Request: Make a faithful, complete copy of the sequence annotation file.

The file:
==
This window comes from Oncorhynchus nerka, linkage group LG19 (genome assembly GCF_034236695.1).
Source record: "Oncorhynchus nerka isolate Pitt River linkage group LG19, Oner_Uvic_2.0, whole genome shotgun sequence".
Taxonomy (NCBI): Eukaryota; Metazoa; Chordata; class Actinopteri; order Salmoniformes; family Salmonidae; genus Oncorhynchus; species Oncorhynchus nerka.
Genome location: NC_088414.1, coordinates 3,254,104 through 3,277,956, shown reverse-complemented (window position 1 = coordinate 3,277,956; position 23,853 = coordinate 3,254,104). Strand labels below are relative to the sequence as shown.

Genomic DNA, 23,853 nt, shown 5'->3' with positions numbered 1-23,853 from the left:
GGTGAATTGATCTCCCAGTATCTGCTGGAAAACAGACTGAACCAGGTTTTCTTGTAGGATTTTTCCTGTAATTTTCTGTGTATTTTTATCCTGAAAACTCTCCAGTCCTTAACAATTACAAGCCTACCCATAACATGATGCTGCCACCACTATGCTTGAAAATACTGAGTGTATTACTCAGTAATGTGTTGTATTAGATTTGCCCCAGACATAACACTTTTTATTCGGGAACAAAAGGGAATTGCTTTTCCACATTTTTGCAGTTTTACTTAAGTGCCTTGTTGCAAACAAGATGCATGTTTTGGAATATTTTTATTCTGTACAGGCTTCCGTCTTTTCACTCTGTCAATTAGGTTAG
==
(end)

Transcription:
This window comes from Oncorhynchus nerka, linkage group LG19 (genome assembly GCF_034236695.1).
Source record: "Oncorhynchus nerka isolate Pitt River linkage group LG19, Oner_Uvic_2.0, whole genome shotgun sequence".
Taxonomy (NCBI): Eukaryota; Metazoa; Chordata; class Actinopteri; order Salmoniformes; family Salmonidae; genus Oncorhynchus; species Oncorhynchus nerka.
Genome location: NC_088414.1, coordinates 3,254,104 through 3,277,956, shown reverse-complemented (window position 1 = coordinate 3,277,956; position 23,853 = coordinate 3,254,104). Strand labels below are relative to the sequence as shown.

Genomic DNA, 23,853 nt, shown 5'->3' with positions numbered 1-23,853 from the left:
GGTGAATTGATCTCCCAGTATCTGCTGGAAAACAGACTGAACCAGGTTTTCTTGTAGGATTTTTCCTGTAATTTTCTGTGTATTTTTATCCTGAAAACTCTCCAGTCCTTAACAATTACAAGCCTACCCATAACATGATGCTGCCACCACTATGCTTGAAAATACTGAGTGTATTACTCAGTAATGTGTTGTATTAGATTTGCCCCAGACATAACACTTTTTATTCGGGAACAAAAGGGAATTGCTTTTCCACATTTTTGCAGTTTTACTTAAGTGCCTTGTTGCAAACAAGATGCATGTTTTGGAATATTTTTATTCTGTACAGGCTTCCGTCTTTTCACTCTGTCAATTAGGTTAG